“[T]he evidence is clear that children who grow up in a family with a mother and a father do better in all parameters than children without.” That’s according to the Doctors for the Family’s submission to the Senate Inquiry into Marriage Equality. And it’s rightly generated a lot of criticism over the past few days.
It’s unfortunate that a group of 150 doctors, which doesn’t represent the academic consensus on the issue, has been given such a high profile. The Conversation’s medical blogger, Michael Vagg, has already critiqued the sources of the group’s so-called “evidence”. But what does the research really show?
We need only look back to 2007 to find a review by the Australian Psychological Society. The academic literature on lesbian, gay, bisexual and transgendered families states that the “research does not support negative assumptions about the experiences or outcomes of children of lesbian mothers.”
This view was foreshadowed by the American Academy of Pediatrics which concluded in 2002 that there was no systematic difference in the psychological well-being of children with same-sex attracted parents. It’s the quality and type of relationship – both between and with parents – that matters most.
A synthesis of research from numerous studies followed in 2004 and suggested that parent-child relationships were slightly better in same-sex families.
Longitudinal research from the United Kingdom has shown that social acceptance, close friendships and peer relationships were no different for children with lesbian mothers when compared with other families. And population-based studies from the United States have even suggested that these children were more connected at school.
This is just a snapshot of a continuing body of research. Critics highlight the small sample sizes across all these studies and the almost universal focus on lesbian mothers. What’s needed now is a broader approach that accurately reflects the complex issues at play and incorporates all forms of parenting by same-sex attracted people.
That’s what we’re aiming to do with the Australian Study of Child Health in Same-Sex Families. For the first time we’re capturing the complete physical, mental and social well-being of up to 750 children with at least one same-sex attracted parent. We’re currently recruiting families with children aged under 18 where at least one parent identifies as being same-sex attracted. So this includes bisexual and transgender parents.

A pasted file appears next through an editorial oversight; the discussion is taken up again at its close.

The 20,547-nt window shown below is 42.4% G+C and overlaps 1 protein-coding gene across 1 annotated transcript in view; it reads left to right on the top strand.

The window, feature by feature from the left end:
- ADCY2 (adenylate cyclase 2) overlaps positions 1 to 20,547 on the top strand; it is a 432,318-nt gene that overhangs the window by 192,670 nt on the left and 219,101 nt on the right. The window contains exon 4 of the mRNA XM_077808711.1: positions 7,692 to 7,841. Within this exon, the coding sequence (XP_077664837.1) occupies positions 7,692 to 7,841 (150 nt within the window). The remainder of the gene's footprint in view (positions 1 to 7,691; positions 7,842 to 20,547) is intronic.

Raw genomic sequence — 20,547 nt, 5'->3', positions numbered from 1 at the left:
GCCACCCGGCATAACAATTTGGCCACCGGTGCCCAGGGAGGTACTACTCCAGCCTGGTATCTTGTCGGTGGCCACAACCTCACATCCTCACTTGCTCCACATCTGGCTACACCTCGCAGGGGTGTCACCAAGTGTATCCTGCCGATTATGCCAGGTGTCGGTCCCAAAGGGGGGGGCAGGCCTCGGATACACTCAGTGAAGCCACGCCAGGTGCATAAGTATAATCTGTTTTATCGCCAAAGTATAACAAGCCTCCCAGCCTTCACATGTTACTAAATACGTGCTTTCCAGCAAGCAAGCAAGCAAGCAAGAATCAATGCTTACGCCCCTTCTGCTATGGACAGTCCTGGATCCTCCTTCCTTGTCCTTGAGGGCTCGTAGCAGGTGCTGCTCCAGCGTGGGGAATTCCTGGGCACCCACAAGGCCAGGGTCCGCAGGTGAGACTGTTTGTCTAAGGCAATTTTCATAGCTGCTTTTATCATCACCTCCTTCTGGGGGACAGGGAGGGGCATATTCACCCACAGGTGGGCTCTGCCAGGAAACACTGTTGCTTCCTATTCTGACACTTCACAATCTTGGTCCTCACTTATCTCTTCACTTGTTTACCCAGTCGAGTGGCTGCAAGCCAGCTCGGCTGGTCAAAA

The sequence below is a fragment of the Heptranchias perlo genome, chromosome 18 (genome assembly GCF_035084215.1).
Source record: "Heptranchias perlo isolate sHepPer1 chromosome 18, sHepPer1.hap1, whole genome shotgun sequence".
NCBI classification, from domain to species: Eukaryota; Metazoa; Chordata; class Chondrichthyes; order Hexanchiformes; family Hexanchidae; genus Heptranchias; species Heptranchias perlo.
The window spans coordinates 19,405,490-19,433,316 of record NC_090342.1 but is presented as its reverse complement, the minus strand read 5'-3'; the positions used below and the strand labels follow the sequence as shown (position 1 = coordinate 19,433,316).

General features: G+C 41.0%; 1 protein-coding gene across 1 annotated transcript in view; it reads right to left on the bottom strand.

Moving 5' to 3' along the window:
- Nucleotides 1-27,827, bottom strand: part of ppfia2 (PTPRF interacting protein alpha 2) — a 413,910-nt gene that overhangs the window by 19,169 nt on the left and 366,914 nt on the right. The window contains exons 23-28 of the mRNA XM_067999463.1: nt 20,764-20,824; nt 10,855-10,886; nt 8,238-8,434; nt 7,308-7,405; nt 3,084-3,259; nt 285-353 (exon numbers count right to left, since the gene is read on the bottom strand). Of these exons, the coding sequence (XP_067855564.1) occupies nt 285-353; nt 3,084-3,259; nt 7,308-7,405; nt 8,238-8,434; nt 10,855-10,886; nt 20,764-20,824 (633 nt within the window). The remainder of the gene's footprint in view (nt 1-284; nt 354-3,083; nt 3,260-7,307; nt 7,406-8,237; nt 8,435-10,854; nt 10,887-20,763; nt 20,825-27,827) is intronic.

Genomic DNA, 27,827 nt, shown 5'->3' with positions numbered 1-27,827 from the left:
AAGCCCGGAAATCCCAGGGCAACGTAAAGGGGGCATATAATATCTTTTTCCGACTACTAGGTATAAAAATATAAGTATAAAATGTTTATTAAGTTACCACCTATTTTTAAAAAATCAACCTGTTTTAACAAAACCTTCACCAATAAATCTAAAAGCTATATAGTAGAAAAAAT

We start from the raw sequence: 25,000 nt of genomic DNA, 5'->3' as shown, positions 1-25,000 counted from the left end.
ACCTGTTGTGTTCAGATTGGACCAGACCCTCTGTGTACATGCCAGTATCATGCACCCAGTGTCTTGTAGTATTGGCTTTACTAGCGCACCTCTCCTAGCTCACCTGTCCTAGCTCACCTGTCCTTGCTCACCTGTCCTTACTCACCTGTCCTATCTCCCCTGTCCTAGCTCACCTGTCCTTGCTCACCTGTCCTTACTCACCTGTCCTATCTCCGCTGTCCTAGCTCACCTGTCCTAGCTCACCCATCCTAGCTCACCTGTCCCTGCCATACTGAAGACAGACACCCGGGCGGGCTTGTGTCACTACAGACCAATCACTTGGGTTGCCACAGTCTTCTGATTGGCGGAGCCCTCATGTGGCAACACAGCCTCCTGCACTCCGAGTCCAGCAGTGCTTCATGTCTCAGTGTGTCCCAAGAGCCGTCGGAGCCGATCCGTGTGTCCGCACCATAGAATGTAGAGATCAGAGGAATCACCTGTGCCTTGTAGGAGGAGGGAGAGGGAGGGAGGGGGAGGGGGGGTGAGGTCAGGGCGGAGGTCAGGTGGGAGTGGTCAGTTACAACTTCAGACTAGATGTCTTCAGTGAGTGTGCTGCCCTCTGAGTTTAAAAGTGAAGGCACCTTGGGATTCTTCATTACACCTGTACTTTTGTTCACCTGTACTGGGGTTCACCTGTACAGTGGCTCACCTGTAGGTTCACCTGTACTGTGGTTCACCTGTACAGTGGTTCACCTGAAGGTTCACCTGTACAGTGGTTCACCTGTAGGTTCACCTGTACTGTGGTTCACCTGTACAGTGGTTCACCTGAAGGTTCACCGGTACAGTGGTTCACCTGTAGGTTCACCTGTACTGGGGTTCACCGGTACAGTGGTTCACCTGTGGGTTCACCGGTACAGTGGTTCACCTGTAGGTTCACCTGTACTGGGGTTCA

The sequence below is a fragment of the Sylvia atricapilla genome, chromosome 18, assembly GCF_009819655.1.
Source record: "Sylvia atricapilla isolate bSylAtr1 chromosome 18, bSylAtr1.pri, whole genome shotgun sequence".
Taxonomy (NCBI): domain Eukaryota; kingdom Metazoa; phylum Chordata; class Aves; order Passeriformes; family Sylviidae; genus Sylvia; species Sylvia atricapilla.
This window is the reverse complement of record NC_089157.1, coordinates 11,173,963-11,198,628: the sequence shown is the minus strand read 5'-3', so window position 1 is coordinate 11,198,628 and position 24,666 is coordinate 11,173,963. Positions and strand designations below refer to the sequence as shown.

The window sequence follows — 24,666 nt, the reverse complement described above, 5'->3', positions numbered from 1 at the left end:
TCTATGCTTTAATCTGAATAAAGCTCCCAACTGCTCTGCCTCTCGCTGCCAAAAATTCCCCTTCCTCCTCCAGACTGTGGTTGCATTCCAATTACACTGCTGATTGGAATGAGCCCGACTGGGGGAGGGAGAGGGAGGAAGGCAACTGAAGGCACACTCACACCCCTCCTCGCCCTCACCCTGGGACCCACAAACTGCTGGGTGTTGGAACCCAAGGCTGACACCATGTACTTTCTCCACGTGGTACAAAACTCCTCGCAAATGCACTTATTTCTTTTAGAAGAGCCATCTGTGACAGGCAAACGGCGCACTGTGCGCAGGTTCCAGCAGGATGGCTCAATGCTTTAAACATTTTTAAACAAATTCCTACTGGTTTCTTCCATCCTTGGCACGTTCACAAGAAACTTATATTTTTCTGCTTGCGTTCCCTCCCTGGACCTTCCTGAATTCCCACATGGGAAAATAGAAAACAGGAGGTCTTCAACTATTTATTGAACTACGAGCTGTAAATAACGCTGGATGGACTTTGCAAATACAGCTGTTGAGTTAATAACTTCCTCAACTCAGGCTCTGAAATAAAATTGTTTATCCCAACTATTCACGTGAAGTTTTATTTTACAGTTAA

Our research is not about marriage equality; although the stability that this might bring to same-sex families can only be a good thing. Our study is about optimising the health and well-being of children and aims to provide a strong evidence base from which this can be achieved.
As public health researchers, we recognise the weight of evidence that demonstrates children with same-sex attracted parents are generally doing very well. But we also acknowledge concerns about the impact that stigma and discrimination could potentially have on these children. In countries where there’s a lot of perceived stigma – most notably, the United States – children face definite challenges coping with homophobic attitudes.
Groups such as Doctors for the Family only serve to propagate such stigma and discrimination. Contrary to their stated objective to “ensure a healthy future for our children,” they’re harming the very people they claim to protect.
As doctors, we’re trained to critically appraise evidence. And it’s our responsibility to present this information, in a balanced manner, to the public. To state that there is clear evidence that children who grow up in a family with a mother and a father do better in all parameters than children without is failing in this duty.
If you’re interested in being part of the Australian Study of Child Health in Same-Sex Families, please email me or visit our website. The study is part of the Jack Brockhoff Child Health and Wellbeing Program at the McCaughey VicHealth Centre in the Melbourne School of Population Health.
This article was first published in The Conversation.
Author Simon Crouch is a researcher at the Jack Brockhoff Child Health and Wellbeing Program (University of Melbourne).